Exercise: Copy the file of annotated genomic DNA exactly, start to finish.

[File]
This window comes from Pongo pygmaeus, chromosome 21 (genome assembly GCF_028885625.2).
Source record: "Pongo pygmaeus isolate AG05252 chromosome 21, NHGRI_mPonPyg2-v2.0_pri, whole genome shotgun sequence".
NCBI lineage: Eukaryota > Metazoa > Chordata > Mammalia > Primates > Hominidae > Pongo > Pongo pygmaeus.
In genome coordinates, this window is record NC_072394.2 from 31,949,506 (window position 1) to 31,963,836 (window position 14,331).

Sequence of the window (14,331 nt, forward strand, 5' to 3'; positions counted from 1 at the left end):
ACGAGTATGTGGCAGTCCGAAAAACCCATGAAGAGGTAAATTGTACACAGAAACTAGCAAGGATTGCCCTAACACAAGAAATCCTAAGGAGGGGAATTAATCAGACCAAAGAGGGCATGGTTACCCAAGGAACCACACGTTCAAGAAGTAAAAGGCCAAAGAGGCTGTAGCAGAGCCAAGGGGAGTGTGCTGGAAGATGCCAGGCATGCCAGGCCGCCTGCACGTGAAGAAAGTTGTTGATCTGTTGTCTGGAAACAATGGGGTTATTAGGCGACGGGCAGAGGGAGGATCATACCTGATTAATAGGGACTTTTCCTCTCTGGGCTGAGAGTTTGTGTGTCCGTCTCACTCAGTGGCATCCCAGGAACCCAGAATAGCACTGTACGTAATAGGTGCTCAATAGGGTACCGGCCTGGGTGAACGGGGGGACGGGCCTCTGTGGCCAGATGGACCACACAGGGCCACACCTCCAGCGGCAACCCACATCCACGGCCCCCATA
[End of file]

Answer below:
This window comes from Pongo pygmaeus, chromosome 21 (genome assembly GCF_028885625.2).
Source record: "Pongo pygmaeus isolate AG05252 chromosome 21, NHGRI_mPonPyg2-v2.0_pri, whole genome shotgun sequence".
NCBI lineage: Eukaryota > Metazoa > Chordata > Mammalia > Primates > Hominidae > Pongo > Pongo pygmaeus.
In genome coordinates, this window is record NC_072394.2 from 31,949,506 (window position 1) to 31,963,836 (window position 14,331).

Sequence of the window (14,331 nt, forward strand, 5' to 3'; positions counted from 1 at the left end):
ACGAGTATGTGGCAGTCCGAAAAACCCATGAAGAGGTAAATTGTACACAGAAACTAGCAAGGATTGCCCTAACACAAGAAATCCTAAGGAGGGGAATTAATCAGACCAAAGAGGGCATGGTTACCCAAGGAACCACACGTTCAAGAAGTAAAAGGCCAAAGAGGCTGTAGCAGAGCCAAGGGGAGTGTGCTGGAAGATGCCAGGCATGCCAGGCCGCCTGCACGTGAAGAAAGTTGTTGATCTGTTGTCTGGAAACAATGGGGTTATTAGGCGACGGGCAGAGGGAGGATCATACCTGATTAATAGGGACTTTTCCTCTCTGGGCTGAGAGTTTGTGTGTCCGTCTCACTCAGTGGCATCCCAGGAACCCAGAATAGCACTGTACGTAATAGGTGCTCAATAGGGTACCGGCCTGGGTGAACGGGGGGACGGGCCTCTGTGGCCAGATGGACCACACAGGGCCACACCTCCAGCGGCAACCCACATCCACGGCCCCCATA